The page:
Ciao'd with a robust glass of red.
I was at once enamored and scared of him. Completely transfixed. He was like the guy I met in a college bar who I knew my parents would never approve of. Because! Because Anthony Bourdain was a firebrand. He was the kind of guy who touched my soul in places that enlivened me, excited me, and made me feel like I could stretch beyond my expected norms. His weathered exterior masked his kind, sensitive heart.
It wasn't just about Anthony's food knowledge. He was not a cooking channel talking head. Not by a long shot. Anthony gave a master class in storytelling. His global curiosity was unmatched. And perhaps most moving, his authentic and soulful love for real people around the world torpedoed through the television screen and into our hearts and minds. With food as his lovely, melodic instrument, Anthony united us with people in other (and sometimes strange) cultures. From Seoul to Tokyo, Hanoi to Hawaii, and so many points in between, Anthony Bourdain was #badass.
"Food is everything we are. It’s an extension of nationalist feeling, ethnic feeling, your personal history, your province, your region, your tribe, your grandma. It’s inseparable from those from the get-go.” Roger that, Anthony.
This recipe is great, but if you choose not to make it, please read the recipe. His voice, true and exciting, resonates. God, we need more people like this. Rest in peace, Anthony Bourdain. You were a force.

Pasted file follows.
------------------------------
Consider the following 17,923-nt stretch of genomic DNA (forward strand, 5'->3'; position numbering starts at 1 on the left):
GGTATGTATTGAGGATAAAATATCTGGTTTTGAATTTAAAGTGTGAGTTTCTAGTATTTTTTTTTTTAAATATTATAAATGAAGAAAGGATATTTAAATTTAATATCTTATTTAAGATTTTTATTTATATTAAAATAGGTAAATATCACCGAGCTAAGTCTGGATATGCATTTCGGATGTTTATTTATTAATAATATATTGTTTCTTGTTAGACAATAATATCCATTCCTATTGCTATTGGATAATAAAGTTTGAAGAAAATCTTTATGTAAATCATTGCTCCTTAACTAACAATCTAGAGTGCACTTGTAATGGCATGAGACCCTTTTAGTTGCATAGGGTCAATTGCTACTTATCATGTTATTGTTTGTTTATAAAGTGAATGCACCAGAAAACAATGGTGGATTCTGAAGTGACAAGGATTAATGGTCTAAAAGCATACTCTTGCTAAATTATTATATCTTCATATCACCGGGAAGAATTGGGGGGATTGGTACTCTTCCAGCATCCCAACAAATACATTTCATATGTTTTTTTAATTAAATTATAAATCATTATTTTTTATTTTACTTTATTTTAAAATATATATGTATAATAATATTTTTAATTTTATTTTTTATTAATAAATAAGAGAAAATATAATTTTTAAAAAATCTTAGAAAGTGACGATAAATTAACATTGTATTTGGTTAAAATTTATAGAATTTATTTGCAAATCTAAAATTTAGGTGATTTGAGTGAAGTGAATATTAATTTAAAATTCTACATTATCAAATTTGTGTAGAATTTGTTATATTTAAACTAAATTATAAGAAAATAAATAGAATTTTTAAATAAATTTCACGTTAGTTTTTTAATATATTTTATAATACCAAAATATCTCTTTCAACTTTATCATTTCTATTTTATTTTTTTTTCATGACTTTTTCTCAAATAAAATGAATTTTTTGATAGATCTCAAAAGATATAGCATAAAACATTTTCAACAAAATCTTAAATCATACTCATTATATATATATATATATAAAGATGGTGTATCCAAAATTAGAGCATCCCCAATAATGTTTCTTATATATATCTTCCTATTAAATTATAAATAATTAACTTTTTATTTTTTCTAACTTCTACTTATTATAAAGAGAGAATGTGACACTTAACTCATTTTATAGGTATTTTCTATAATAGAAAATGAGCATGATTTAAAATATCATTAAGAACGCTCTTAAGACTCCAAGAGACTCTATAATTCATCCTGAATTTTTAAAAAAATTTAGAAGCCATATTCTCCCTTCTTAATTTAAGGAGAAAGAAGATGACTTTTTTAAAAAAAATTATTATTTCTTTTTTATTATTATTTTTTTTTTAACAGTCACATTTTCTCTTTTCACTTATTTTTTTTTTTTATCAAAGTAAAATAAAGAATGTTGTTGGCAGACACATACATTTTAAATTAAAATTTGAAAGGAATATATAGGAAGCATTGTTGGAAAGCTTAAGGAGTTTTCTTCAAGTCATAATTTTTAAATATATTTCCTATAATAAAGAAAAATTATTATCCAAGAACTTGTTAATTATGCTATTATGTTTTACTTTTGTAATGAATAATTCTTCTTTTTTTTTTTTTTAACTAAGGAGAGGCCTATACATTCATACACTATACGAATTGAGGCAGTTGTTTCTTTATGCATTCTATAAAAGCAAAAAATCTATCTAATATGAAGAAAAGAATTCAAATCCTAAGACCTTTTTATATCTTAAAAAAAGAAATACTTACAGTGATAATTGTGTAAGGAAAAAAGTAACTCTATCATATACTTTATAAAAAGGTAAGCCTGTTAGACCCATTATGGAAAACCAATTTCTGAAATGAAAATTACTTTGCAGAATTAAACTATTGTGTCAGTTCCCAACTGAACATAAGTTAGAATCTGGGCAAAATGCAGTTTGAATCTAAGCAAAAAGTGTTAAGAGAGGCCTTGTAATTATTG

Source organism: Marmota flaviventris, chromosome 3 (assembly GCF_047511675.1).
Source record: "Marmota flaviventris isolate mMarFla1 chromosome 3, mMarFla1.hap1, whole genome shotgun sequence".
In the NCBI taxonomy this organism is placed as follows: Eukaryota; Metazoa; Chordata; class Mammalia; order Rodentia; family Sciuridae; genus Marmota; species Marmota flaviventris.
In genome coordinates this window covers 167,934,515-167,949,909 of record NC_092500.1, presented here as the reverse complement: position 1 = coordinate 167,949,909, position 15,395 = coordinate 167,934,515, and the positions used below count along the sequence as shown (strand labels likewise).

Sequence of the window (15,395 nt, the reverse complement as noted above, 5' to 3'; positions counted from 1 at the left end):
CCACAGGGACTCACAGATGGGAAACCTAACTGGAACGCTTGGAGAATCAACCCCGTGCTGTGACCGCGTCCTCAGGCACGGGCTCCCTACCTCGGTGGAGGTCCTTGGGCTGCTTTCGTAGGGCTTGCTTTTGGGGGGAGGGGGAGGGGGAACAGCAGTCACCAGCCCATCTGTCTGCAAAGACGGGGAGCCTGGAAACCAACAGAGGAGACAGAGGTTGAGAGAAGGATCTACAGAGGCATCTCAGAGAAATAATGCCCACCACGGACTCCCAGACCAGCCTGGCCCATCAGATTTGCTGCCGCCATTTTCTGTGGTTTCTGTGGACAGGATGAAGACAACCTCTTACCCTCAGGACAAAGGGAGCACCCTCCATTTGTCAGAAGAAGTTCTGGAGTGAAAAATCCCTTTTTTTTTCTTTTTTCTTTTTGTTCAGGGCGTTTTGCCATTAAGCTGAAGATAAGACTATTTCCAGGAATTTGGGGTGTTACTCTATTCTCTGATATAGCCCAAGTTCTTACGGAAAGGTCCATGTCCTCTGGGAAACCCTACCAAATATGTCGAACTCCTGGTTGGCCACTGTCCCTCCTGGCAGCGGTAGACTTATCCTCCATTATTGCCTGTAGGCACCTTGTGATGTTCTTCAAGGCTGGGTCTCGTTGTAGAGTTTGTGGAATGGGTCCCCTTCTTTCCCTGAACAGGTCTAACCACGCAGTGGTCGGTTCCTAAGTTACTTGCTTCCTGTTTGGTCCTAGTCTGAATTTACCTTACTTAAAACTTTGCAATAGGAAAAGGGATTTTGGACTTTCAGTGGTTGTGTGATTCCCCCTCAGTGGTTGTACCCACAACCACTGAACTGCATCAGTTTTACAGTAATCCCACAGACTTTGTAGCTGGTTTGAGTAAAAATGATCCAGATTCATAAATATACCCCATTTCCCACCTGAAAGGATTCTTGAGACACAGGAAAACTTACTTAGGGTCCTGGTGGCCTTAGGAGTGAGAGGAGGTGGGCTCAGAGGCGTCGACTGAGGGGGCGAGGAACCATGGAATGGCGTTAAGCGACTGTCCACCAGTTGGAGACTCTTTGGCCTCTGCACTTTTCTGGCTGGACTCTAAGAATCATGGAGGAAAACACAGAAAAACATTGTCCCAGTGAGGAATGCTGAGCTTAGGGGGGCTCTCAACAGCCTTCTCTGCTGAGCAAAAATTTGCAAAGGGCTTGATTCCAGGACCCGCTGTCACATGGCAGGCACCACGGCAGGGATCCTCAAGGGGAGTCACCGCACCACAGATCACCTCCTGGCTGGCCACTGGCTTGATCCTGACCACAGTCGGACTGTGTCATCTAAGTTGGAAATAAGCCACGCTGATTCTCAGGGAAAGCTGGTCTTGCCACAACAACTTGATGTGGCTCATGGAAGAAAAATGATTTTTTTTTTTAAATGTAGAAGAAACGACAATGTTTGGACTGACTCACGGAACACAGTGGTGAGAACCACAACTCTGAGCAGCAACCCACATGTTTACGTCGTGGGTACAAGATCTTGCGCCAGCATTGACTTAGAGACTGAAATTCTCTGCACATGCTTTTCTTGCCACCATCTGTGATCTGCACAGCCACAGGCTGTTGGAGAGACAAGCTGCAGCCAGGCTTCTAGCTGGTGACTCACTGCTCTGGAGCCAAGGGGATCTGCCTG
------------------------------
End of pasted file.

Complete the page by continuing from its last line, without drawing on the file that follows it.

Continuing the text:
6 Tablespoons unsalted butter
1 small onion, thinly sliced
3/4 lb (12 ounces) button mushrooms
4 cups chicken stock
1 sprig Italian parsley
Salt and pepper
2 ounces dry sherry
In a medium saucepan over medium heat, melt 2 tablespoons of the butter. Add the onion and cook until translucent. Add the mushrooms and the remaining butter. Let the mushrooms sweat for about 8 minutes. Stir in the chicken stock and the parsley and bring to a boil. Reduce the heat and simmer for about an hour. Remove the parsley and discard. Let the soup cool for a few minutes. Transfer to the blender and blend at high speed until smooth. Do I have to remind you to do this in stages, with the blender's lid firmly held down, and with the weight of your body keeping that thing from flying off and allowing boiling hot mushroom puree to erupt all over your ktichen?
To astound your guests with a Wild Mushroom Soup, simply replace some of those button mushrooms with a few dried cèpes or morels, which have been soaked until soft, drained, and squeezed. Not too many; the dried mushrooms will have a much stronger taste, and you don't want to overwhelm the soup. Pan sear, on high heat, a single small, pretty, fresh chanterelle or morel for each portion, and then slice into a cute fan and float on top in each bowl.
And if you really want to ratchet your soup into pretentious (but delicious), drizzle a few tiny drops of truffle oil over the surface just before serving. Why the hell not? Everybody else is doing it.